Also not convinced prices are going to come down far enough – battery production is still way expensive, the mineral expenses are too high and not likely to drop. It’s improving but even the cheapest ones are ridiculously priced.
          Noticed today Victorians calling on a ban for new petrol engine cars being sold which gave me a laugh over breakfast. Vic distances compared to WA where I live 😀😀

  18. If they are to add 4WD they need to balance that with weight savings. This will push the weight to over 800kg and beyond. Prepare for 1000kg cars -_-“

    1. An mpu-k at the the front is needed to get enough braking energy recovery while keeping breaks and balance. So,weight is there already (but no need for powered axle from ICE, and hopefully then in hub motor to avoid drive axle) @cplchanb, and given that, it is only a regulation question whether to allow just charging or also discharging.

  19. I think I have a different interpretation of the word “Radical”…

    I see a four wheeled, ICE+whatever, single seater with restrictive aero rules and rubbish tires.

    Did I miss something ?

  20. “But we also want to tackle the emissions problem. What we’re looking at for 2025 is to bring in for the first time some emission regulations into Formula 1, and we’ll be looking at particulates; particularly the oxides in nitrogen.”

    That will mean no more engine sound you think the current cars are not loud enough with these rules it’s completly gone.

    1. Nahh they’ll stick a speaker where the exhaust used to be and drive a v12 motor sound through a 2000 watt amplifier.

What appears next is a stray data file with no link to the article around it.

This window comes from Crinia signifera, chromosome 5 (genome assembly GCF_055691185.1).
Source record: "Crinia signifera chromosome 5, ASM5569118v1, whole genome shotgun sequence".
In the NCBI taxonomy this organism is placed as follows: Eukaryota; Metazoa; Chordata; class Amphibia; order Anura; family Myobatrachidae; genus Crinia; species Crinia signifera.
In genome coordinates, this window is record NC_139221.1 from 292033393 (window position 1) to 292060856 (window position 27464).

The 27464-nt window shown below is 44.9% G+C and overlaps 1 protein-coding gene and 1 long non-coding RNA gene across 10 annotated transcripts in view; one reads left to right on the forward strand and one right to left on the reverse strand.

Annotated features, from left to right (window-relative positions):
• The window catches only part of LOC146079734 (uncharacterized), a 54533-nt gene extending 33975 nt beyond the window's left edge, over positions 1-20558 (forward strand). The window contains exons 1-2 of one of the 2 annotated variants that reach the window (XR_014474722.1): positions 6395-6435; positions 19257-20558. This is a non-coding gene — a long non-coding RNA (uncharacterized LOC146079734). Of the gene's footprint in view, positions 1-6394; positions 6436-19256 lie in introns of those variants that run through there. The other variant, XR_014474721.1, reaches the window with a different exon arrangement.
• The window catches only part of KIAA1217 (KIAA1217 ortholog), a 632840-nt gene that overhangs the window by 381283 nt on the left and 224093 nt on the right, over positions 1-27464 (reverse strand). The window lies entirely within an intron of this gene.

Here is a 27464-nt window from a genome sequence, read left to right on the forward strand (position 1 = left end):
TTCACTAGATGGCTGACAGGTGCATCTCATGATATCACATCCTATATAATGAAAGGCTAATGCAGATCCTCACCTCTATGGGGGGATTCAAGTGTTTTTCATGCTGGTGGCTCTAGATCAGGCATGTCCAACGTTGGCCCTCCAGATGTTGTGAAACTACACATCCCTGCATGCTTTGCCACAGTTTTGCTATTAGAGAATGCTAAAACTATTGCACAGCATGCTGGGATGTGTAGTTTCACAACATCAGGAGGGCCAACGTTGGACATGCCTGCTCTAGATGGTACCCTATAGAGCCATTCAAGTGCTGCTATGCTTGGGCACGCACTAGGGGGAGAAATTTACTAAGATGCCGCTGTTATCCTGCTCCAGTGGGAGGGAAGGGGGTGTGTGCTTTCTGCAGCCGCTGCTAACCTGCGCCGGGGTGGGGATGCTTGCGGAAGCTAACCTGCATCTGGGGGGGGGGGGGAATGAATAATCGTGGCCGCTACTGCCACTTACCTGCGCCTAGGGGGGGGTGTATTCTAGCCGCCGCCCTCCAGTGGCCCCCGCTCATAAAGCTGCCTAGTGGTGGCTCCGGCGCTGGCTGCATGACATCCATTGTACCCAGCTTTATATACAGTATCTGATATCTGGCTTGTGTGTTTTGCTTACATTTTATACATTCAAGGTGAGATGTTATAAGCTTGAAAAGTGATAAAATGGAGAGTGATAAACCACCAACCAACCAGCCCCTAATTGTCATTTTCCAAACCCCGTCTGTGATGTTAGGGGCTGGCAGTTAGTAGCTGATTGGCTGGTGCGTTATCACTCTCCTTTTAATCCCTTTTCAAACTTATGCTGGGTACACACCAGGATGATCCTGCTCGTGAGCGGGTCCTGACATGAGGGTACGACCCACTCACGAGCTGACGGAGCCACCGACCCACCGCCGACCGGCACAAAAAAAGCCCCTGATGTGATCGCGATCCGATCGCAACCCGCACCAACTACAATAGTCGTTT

21. Many thanks, Dieter, for this article.

    Bring on a big suction fan, four-wheel drive, active suspension and free choice of engine configurations!

  22. I like the 50/50 ICE and electricity idea.

    My wacky idea for the future of F1:

    Because electric motors are so responsive they could use a standardised ECU to equalise the torque levels of the power units in the race. You could have performance differences in qualifying, but then no (or less) difference in the race. Party mode+ for qualifying. Equalisation mode for the race.

    A rich team would have more power for qualifying and start on pole, and so have a high chance of winning. The race though would be more competitive and entertaining because the performance gap would lessen in the race.

    To achieve this you have to run the electric motors at a lower level in the race with a software limited output. You also have to have a large top battery buffer.

    1. Full BoP in F1?
      Good luck with that.

  23. Thank you for this quality offering, Mr. Rencken!